Cook strip from the Action Cook Book.

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The first edition of Len Deighton’s Action Cook Book was published in 1965, the same year that the film version of The Ipcress File had its cinematic debut. Featuring Michael Caine as the book’s central character, Harry Palmer, Deighton provided hands-on support to Caine in the shooting of a sequence in which Palmer prepares an omelette for a fellow agent. In the end, it is Deighton’s hands that are featured in the close-ups of the preparation. In the film’s title sequence, a bleary-eyed Palmer fixes himself a cup of fresh coffee with a grinder and a cafetière. At least a couple of cook strips are pinned to the breakfast bar in shot.

The Action Cook Book was not Deighton’s first piece of culinary literature. In 1964, Haymarket published Drinks-man-ship, a collection of pieces on wine and spirits from Town magazine, which Deighton had edited. However, the Action Cook Book certainly capitalised on the author’s growing fame. The first edition evokes the graphic approach Hawkey took on The Ipcress File, dispensing with the bullets and chipped coffee cup, but reprising the agent’s Smith & Wesson with a sprig of fresh parsley tucked neatly into its barrel. The publisher’s copy line shamelessly borrows from the vernacular of the thriller, describing the book as ‘The secret weapon in the kitchen’.

The cover changes completely on a later Penguin edition. Also designed by Hawkey, the revolver is replaced by a lantern-jawed man of the world, deftly lifting al dente spaghetti from a cooking pot. The young woman at his shoulder is steadying herself, rendered weak at the knees by her man’s way with utensils. The content though, is the same, and it is this version that was re-published in 2009 coinciding with Deighton’s 80th birthday.

As a collection of culinary advice and recipes from the late middle of the last century, the book has clearly aged in some respects. Coffee was described as a ‘luxury drink’ (and instant coffee, though not worth drinking ‘should be kept in the flavouring cupboard’). The suggestion that bacon can be stored in a cool place wrapped in paper would certainly cause panic among today’s home economists. Some of the advice is unequivocal. When preparing a pork loaf, you should ask your butcher to grind the pork. If the butcher complains, you should ‘shop elsewhere’. There are instructive passages on building a wine cellar, the bringing together of a store cupboard, and the likely requirements for a drinks party.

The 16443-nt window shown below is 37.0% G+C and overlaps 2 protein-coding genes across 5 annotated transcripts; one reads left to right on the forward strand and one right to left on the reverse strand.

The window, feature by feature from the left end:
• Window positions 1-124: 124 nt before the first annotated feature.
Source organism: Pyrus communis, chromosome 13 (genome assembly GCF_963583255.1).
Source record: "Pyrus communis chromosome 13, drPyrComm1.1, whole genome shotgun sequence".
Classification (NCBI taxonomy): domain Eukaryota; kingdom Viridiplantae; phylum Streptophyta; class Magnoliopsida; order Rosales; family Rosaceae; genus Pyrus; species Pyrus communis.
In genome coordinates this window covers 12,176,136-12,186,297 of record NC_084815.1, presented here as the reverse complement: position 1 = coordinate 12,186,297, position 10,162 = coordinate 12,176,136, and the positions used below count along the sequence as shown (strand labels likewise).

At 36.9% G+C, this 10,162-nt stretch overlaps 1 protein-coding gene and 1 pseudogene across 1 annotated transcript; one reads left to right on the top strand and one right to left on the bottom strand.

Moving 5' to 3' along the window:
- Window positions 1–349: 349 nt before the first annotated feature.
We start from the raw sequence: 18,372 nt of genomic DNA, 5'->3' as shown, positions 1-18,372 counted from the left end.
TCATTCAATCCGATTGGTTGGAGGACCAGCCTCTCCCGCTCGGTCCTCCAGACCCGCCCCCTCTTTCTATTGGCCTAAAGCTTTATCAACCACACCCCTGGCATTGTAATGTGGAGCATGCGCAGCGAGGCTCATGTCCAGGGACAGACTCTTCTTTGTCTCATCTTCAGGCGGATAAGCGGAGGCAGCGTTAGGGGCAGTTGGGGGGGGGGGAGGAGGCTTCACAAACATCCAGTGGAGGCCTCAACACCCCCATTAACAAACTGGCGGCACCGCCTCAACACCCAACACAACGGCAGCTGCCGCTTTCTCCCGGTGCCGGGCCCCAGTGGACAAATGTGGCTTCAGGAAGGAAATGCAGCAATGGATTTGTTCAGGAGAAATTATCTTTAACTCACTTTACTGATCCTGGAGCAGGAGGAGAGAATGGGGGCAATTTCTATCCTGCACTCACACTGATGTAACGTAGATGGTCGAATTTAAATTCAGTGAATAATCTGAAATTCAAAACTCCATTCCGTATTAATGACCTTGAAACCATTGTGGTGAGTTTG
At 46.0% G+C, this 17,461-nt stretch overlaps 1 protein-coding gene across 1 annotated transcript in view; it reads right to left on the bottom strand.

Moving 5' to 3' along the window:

Yet in many ways the book is absolutely contemporary. Its desire to simplify what might once have seemed complex, and to strip back to the essentials could easily inspire the production of an app that would appeal to today’s man about town – even in a world of Jamie and Nigella.

Looking back, it was the good fortune of a generation of men that Deighton wrote as adeptly about omelettes as he did about double agents, and a happy coincidence that the transformation of the daily newspaper – so wonderfully choreographed by Hawkey – came together in what was to become arguably his most influential work.

With grateful thanks to Rob Mallows’ website and blog: deightondossier.blogspot.com

Raymond Hawkey’s cover for the Action Cook Book echoes his jacket designs for other Deighton best-sellers such as The Ipcress File and Billion Dollar Brain.

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Patrick Baglee, writer, strategist, New York

First published in Eye no. 87 vol. 22 2014

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Eye is the world’s most beautiful and collectable graphic design journal, published quarterly for professional designers, students and anyone interested in critical, informed writing about graphic design and visual culture. It is available from all good design bookshops and online at the Eye shop, where you can buy subscriptions, back issues and single copies of the latest issue. You can see what Eye 87 looks like at Eye before You Buy on Vimeo.